The use of sophisticated electronics in warfare dates back to World War II, when radio and radar systems were used primarily to navigate planes and ships, as well intercept and jam enemy signals. In the Vietnam War, the U.S. deployed its first electronic warfare officers, who flew aboard aircraft and helped defend against the new threat of surface-to-air missiles.
In Iraq, electronic weapons proved to be the best defense against improvised explosive devices, or IEDs. Often used as roadside bombs, these devices have accounted for about 70% of American combat casualties suffered there. The Pentagon scrambled to order thousands of what it calls CREW devices (for "counter radio-controlled electronic warfare"), which disrupt the remote detonators used on many IEDs, and to train frontline soldiers to use them. ITT (ITT), which acquired EDO in 2007 to become the largest manufacturer of CREW jammers, now commands some $1.75 billion in government contracts for the devices. "The budgets for counter-IEDs have grown dramatically as a result of the threat," says John Capeci, ITT's vice-president for business development.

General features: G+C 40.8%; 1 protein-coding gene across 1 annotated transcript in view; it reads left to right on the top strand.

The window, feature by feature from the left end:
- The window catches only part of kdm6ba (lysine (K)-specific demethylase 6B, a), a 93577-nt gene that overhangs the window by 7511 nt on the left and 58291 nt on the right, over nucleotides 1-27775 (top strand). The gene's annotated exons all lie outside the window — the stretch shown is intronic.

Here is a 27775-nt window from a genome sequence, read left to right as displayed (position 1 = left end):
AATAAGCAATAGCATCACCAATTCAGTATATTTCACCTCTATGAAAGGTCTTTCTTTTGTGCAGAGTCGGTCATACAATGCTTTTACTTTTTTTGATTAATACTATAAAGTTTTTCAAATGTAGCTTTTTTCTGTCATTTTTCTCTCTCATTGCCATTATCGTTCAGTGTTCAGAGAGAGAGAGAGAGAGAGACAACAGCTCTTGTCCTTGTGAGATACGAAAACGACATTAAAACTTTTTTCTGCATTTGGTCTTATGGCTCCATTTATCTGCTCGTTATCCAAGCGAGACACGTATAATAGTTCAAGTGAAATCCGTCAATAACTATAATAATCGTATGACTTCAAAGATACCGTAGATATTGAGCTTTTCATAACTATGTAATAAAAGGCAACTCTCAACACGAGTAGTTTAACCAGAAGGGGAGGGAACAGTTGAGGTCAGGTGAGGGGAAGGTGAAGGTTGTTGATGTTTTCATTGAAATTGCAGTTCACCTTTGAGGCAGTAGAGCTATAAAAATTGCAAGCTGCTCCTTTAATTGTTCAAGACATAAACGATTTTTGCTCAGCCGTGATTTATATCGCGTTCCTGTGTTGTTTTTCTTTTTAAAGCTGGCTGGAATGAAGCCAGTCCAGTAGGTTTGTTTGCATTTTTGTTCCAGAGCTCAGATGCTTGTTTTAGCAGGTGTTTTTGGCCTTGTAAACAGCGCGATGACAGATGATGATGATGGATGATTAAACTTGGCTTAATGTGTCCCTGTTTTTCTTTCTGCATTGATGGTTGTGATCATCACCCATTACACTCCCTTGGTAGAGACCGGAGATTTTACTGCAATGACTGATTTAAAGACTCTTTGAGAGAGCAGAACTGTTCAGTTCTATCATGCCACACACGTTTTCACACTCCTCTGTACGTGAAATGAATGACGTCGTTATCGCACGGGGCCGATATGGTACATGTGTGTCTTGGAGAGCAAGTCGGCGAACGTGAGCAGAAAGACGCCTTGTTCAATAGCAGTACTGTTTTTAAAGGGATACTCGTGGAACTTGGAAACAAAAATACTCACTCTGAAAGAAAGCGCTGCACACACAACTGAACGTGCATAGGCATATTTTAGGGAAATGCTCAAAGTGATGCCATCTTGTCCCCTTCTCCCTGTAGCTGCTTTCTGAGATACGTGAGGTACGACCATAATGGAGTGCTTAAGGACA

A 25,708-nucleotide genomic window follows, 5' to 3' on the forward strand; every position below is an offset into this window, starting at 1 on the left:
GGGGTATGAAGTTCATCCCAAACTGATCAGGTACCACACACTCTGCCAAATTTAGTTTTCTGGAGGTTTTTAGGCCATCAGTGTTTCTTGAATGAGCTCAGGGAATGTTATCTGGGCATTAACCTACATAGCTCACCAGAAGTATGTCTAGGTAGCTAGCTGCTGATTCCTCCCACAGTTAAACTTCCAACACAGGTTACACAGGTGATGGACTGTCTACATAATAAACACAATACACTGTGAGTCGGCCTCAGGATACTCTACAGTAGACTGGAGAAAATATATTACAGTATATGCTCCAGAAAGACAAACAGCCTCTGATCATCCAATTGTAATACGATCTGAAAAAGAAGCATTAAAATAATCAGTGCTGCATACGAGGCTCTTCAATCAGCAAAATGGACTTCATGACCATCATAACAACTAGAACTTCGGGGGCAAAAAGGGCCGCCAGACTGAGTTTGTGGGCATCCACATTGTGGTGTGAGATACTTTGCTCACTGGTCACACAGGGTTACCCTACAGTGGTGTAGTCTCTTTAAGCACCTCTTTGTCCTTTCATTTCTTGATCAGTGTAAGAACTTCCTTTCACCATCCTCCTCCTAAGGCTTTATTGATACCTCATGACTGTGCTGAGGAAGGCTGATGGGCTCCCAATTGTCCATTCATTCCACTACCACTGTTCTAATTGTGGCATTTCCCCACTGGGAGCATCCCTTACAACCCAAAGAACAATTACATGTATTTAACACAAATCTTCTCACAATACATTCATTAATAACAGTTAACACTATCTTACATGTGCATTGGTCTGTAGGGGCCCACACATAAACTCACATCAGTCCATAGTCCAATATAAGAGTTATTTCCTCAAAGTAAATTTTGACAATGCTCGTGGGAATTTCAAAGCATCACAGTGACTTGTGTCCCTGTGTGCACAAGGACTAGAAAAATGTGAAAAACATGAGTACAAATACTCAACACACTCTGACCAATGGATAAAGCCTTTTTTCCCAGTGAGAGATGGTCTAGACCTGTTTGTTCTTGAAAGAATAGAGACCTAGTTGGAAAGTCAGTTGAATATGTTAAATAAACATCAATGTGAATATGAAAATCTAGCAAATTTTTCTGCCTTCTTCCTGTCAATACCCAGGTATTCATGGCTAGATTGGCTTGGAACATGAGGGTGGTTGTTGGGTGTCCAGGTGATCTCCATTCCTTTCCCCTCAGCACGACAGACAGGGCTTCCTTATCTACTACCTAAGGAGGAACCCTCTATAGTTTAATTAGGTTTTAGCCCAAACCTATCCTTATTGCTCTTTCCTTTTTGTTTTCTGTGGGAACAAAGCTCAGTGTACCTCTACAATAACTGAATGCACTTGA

As a result of the shift to ground-based battles of electronics, the Army has had to train its own soldiers in the discipline rather than rely on specialists from the Air Force or Marine Corps, as it had in the past. "We realized we had to do it for ourselves," says Colonel Laurie Buckhout, who became chief of the Army's new electronic warfare division. She says that since 2007, the service has trained some 4,000 soldiers in electronics, from low-ranking battalion members all the way up to four-star generals, who serve as part-time tech experts in their existing units. The 1,600 new electronic warfare specialists will be spread out so there's at least one in every battalion (which means roughly 1 for every 300 to 600 soldiers).